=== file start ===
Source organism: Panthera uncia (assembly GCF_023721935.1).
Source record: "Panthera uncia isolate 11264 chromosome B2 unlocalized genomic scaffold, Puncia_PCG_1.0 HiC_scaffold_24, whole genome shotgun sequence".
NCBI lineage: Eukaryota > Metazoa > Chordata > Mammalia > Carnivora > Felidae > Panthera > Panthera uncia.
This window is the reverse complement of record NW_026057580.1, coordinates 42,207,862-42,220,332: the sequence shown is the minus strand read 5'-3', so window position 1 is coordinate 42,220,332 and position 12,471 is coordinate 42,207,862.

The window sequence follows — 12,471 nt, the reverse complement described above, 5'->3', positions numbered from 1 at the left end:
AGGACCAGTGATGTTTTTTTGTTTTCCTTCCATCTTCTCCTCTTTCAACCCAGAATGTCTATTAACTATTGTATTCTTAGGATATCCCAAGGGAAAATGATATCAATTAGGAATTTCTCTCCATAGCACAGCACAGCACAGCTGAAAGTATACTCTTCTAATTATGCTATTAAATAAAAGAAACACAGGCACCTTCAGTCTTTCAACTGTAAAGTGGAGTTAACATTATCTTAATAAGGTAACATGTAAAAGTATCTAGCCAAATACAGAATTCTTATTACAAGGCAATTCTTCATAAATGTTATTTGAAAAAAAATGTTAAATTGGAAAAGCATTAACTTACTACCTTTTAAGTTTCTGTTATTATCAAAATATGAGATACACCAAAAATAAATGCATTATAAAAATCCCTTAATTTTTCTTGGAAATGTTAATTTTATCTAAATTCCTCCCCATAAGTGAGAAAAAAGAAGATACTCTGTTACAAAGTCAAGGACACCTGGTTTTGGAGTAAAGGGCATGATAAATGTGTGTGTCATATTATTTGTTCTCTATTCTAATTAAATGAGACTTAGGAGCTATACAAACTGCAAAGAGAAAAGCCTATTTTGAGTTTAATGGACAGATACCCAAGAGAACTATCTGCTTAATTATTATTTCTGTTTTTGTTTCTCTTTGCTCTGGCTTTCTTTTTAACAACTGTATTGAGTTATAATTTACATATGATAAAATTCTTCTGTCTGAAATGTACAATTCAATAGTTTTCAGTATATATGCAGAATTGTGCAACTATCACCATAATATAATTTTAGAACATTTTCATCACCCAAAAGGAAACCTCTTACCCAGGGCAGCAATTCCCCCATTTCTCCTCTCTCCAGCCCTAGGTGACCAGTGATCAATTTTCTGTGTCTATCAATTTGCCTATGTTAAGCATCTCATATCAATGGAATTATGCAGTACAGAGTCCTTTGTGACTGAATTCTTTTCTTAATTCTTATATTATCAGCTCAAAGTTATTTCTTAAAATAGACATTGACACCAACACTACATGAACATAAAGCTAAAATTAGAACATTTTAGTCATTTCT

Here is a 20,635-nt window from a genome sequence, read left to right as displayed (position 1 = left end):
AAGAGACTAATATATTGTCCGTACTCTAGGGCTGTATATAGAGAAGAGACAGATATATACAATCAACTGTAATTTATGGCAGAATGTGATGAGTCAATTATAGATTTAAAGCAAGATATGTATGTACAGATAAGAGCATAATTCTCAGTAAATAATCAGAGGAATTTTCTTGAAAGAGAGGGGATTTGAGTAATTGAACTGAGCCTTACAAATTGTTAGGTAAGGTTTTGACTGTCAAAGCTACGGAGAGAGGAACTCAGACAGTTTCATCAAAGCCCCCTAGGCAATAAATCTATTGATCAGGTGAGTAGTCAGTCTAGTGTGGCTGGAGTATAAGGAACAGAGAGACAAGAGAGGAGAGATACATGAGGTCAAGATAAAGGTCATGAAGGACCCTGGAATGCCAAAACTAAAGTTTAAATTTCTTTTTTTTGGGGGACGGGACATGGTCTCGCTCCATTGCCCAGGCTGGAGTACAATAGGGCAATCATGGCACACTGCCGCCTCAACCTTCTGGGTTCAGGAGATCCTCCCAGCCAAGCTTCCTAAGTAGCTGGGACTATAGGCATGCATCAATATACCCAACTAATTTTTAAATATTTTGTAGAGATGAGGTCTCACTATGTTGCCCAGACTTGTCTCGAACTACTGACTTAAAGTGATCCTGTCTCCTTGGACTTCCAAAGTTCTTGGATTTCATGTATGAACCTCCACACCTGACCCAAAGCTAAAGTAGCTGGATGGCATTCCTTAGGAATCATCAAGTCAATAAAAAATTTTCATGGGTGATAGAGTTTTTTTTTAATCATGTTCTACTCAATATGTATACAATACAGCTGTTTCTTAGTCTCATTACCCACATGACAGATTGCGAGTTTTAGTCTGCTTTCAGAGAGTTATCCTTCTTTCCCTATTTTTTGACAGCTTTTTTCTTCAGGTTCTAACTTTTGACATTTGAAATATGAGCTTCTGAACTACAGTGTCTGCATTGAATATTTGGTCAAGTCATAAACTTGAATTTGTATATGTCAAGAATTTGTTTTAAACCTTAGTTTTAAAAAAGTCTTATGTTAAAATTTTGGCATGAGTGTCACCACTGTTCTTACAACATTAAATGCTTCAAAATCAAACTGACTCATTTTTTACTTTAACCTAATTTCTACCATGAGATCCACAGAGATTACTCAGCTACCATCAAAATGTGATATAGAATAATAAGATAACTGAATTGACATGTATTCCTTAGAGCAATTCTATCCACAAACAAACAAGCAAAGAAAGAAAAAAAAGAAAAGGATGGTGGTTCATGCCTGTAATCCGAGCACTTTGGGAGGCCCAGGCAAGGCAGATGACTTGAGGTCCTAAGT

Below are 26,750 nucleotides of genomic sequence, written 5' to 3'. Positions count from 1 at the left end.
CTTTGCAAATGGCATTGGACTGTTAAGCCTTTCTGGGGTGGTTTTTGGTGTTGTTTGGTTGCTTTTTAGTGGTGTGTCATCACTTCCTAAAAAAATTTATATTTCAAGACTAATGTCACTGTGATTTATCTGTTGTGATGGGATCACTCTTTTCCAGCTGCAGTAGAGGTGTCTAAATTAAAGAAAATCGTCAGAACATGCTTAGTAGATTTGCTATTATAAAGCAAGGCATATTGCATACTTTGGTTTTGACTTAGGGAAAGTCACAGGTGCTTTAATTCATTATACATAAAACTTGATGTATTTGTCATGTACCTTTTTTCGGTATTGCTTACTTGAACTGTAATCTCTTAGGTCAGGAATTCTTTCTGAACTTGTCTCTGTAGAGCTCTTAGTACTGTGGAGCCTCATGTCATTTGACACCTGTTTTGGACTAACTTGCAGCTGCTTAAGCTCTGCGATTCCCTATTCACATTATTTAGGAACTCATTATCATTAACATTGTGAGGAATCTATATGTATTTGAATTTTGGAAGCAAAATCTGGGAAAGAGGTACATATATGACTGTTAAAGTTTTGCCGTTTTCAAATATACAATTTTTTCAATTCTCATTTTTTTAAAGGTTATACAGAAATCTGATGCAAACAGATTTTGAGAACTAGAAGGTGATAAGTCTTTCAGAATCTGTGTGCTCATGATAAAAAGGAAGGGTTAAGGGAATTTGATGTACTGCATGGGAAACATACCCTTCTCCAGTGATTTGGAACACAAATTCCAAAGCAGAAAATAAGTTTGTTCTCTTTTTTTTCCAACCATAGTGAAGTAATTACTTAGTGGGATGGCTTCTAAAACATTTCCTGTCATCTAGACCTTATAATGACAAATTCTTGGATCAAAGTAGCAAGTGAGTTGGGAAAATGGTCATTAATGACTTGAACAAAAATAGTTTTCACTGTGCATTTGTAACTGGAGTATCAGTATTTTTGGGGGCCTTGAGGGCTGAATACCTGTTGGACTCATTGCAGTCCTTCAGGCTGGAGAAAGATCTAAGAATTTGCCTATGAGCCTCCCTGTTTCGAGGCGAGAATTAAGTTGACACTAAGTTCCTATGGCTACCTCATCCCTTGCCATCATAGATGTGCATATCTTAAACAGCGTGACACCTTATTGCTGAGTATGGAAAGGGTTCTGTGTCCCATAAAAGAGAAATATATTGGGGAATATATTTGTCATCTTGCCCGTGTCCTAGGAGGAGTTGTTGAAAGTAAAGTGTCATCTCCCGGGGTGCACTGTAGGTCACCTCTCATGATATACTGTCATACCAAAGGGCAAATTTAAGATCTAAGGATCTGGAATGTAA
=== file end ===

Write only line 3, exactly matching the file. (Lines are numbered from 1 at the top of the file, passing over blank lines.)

NCBI lineage: Eukaryota > Metazoa > Chordata > Mammalia > Carnivora > Felidae > Panthera > Panthera uncia.